Though the Amaysim plan has no long term obligation, let’s compare Apples to Apples; Over a 24 month period, the effective cost would be $40 a month, plus $800/24; $33. Effectively, this plan would give you the latest phone, outright, with a plan  that includes everything one could expect from a company with a growing reputation for fairness, value and customer service. Not happy? You can easily walk away.

24 month contract from Optus - $50 a month + $13 handset repayment ($63 a month)

For $10 less per month, you get only $500 worth of call value (with calls at 90 cents per minute), free SMS and 1GB of data, More than enough for many people; but there’s always that worry that if you’re not careful, you could go over your cap value and get hit with a big bill. 13/1300/1800 numbers are included as part of your call plan, so there’s that. But still…a 1 hour drama calling a 1300 number to discuss car insurance costs $54 of your $500 call credit.

So the advantage when buying on contract: $240 cheaper overall, with 4G speeds and the ease of paying off a bit at a time. Also; retail Optus stores for bill problems and the like.

The advantages when buying outright – you’re not locked into anything, Amaysim is easier to deal with than a big company like Optus, and there’s little need to ‘deal’ with anything – the plan is straightforward and easy, with no complex conditions. And of course, 4GB of data.

Samsung Galaxy S3 16GB (4G capable)

samsung galaxy s2


Outright from Kogan - $560

With Amaysim $40 Unlimited Plan – effectively $63/month over 24 months

On contract with Optus - $63 a month, $500 value/1GB data

No contest at all. Buy it outright and enjoy the best Android phone on the market without the spectre of a huge commitment or worse, huge excess usage bill). To get a halfway decent plan with Optus, you’d need to spend $100 a month, for unlimited call, text and 3GB of data. Amaysim still gives you more (at slower data speeds, but still not THAT slow).

HTC One X+ 16GB (3G capable)

htc one x


Outright from Mobicity - $660

Unfortunately, finding a 4G version of the HTC One X+ isn’t easy in the grey market; in fact, the 4G version is even hard to come by on contract. So we’ll compare the 3G version with a Vodafone plan, as Vodafone won’t have 4G until April 2013.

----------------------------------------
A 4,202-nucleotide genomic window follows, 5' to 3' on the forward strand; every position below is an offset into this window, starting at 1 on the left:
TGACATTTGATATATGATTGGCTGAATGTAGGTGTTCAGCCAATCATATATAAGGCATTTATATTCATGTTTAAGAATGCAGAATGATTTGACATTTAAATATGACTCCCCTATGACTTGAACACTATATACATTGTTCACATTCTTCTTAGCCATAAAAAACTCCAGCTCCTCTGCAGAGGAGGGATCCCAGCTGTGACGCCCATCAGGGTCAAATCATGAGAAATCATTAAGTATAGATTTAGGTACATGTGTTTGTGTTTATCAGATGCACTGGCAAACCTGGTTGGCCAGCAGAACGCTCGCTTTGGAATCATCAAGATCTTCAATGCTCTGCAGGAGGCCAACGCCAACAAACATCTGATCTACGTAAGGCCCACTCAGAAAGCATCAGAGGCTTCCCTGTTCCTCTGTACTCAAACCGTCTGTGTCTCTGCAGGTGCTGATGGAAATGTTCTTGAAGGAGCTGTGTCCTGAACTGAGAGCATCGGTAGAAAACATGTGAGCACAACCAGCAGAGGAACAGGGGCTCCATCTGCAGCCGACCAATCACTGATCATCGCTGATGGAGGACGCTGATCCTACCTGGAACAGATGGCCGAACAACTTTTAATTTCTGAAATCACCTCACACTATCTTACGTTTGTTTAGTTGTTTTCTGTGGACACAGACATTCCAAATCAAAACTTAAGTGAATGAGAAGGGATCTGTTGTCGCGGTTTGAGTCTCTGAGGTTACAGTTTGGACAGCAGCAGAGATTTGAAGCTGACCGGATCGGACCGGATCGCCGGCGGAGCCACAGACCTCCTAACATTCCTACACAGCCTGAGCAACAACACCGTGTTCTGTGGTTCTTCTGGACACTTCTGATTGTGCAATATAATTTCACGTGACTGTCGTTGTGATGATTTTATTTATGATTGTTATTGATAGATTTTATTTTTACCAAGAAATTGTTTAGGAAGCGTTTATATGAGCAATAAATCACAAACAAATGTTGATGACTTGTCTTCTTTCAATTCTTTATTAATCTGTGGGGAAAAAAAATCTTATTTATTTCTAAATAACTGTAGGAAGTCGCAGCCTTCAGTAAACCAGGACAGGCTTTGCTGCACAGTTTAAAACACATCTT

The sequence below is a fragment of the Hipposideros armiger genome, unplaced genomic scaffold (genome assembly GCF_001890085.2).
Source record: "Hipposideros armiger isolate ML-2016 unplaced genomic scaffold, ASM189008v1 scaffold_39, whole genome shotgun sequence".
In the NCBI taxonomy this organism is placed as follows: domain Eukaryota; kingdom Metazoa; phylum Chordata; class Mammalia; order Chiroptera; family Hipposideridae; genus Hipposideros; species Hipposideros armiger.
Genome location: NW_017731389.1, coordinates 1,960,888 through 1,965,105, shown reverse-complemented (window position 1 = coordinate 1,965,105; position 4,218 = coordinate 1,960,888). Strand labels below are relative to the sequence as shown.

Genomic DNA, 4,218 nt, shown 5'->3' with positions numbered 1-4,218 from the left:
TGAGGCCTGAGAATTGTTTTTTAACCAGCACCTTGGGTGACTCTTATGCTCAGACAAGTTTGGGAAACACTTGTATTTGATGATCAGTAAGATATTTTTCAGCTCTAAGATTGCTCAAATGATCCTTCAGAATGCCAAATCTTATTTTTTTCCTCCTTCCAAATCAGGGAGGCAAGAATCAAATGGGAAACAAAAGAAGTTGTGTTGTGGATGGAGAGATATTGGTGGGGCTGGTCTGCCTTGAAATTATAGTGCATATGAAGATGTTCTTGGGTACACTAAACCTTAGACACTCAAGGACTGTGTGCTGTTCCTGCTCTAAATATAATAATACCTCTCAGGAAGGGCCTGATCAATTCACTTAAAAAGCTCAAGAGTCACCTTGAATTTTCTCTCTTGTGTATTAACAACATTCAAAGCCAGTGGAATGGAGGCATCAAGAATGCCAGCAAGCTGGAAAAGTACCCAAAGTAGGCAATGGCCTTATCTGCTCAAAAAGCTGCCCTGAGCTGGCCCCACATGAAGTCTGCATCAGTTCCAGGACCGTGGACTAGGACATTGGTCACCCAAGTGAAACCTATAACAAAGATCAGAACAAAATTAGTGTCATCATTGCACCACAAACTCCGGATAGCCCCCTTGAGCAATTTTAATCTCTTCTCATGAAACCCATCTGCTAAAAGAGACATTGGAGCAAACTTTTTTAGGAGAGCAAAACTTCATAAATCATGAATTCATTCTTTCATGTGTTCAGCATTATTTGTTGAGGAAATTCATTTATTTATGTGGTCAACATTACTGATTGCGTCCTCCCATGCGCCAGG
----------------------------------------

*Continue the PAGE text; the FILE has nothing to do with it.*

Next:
On the Amaysim $40 Unlimited Plan, the effective monthly price over 24 months for the HTC One X+ is $67.

On Vodafone’s $60 plan (Call 1300 106 571), the phone is free and comes with $700 value, 1GB of data, free calls to Vodafone and 3, free txt to all networks, plus some other limited time goodies (first 2 months free, bonus data, etc). Their $80 plan has free calls, free txt and $80 for international calls (and 13/1300/1800 numbers, which Vodafone doesn’t include, to their discredit).

This is a bit harder to call. Honestly, the One X is due for a big refresh, even as it is the equal of the Samsung rival and with a much nicer design to boot. Vodafone is almost that rare offer that’s as good as buying outright…but they don’t include 13/18 numbers in their cap plans. That’s simply unforgivable – even Telstra is starting to do that. With their network woes (which are frankly getting much better) and general malaise, they can’t afford to play those sorts of games.

Nokia Lumia 920 32GB (4G capable)


nokia lumia 920

Outright via Kogan – a very surprising $680

With the Amaysim $40 unlimited plan – effectively $68/month

On contract with Telstra (the only provider offering the 920) - $65/month with $600 value, free text and 1GB of data

The 920 is a beastly phone with huge specs and special features. It’s Nokia and Microsoft’s flagship for Windows Phone 8, which shows promise in taking the fight to iOS and Android.

But still. The track record when it comes to both firms in the smartphone game is still not great, which is probably why this phone is so cheap outright. The only advantage in buying on a plan is Telstra’s 4G network, but soon enough Amaysim and other cheap MVNOs will likely get access to Optus’ 4G network, which is growing in strength.


For top of the line phones, most people will still buy on contract, unless better financing options become available for the $500+ mini computers. But right now, it makes sense to buy outright in the long run – a LOT of sense. If you can spare the cash right now, there’s no reason not to do it this way.


For more on the best deals and handsets, call us on 1300 106 571!